Thursday, February 14, 2013
A Utopia from Scratch
Posted by Caitlin Endyke
An interesting experiment: sometimes, would it be easier to solve a society’s problems simply by starting from scratch?
In a recent This American Life episode (go to Act III, transcript here), regular Planet Money contributors Chana Joffe-Walt and Jacob Goldstein traveled to Honduras to speak to some local officials, and one internationally-known economist, about their attempts at doing just that. It’s an interesting theory- take a country with a wealth of problems but not fiscal resources, where people are resistant to wide-sweeping reforms that would be necessary to get the country back on track, and create within that country a small space where the old rules don’t exist. A space where you toss out all the corruption and all the things that don’t work in the rest of the nation and create a real-life utopia, using laws and infrastructures modeled after successful developed nations. In theory, what happens is people in the country surrounding the carved-out utopia see that these reforms work, and make for a better quality of life, and then they advocate for the country as a whole to adopt similar systems. Then, a few years down the line, you’re able to essentially re-create an entire nation in a better image.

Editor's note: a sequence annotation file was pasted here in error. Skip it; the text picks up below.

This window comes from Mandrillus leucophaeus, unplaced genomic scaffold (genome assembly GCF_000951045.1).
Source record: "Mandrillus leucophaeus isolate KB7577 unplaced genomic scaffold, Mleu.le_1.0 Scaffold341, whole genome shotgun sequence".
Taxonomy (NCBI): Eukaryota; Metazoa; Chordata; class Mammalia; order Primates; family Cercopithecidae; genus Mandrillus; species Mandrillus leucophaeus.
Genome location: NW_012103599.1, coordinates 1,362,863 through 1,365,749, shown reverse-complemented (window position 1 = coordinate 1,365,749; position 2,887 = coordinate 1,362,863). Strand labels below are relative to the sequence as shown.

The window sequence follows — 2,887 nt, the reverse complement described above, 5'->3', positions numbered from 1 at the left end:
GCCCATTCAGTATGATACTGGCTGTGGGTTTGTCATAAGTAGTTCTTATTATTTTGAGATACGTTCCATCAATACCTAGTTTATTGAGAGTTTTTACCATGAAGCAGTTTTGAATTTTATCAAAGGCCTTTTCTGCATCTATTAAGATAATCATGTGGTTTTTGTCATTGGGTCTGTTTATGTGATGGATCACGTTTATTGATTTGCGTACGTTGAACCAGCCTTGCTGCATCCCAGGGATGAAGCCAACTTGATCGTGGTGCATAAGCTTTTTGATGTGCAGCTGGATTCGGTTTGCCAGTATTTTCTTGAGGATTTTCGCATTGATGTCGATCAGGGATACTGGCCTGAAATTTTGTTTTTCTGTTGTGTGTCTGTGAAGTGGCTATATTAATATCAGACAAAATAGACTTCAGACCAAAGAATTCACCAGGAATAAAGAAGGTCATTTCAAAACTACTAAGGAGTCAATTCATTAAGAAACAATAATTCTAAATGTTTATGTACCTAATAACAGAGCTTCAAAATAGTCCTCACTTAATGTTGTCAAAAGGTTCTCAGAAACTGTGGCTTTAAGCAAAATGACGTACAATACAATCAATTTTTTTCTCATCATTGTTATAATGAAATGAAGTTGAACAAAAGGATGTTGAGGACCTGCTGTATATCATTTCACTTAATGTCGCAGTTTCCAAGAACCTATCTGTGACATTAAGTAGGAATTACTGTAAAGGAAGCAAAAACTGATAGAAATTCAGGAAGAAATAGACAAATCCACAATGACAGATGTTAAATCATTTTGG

In practice, it doesn’t quite go that smoothly. This radio piece lays out how the Honduran government initially ran with this idea, but then got mired in a series of pitfalls ranging from a lack of outside financial investments to the clashing of key-player personalities. Not to mention scars of history and the implications of imposing western systems on a formerly-colonized nation. Still, it’s interesting to think about. If you could create a utopia within a nation, one where you could throw out all the laws and rules and systems that didn’t work and replace them with ones you thought would, what would that place look like? If we were creating a Commons utopia, what laws would we keep? What new infrastructures would we make sure we put in place? Does this very idea- of starting from scratch- fit into a commons framework?
Leave your thoughts in the comments below!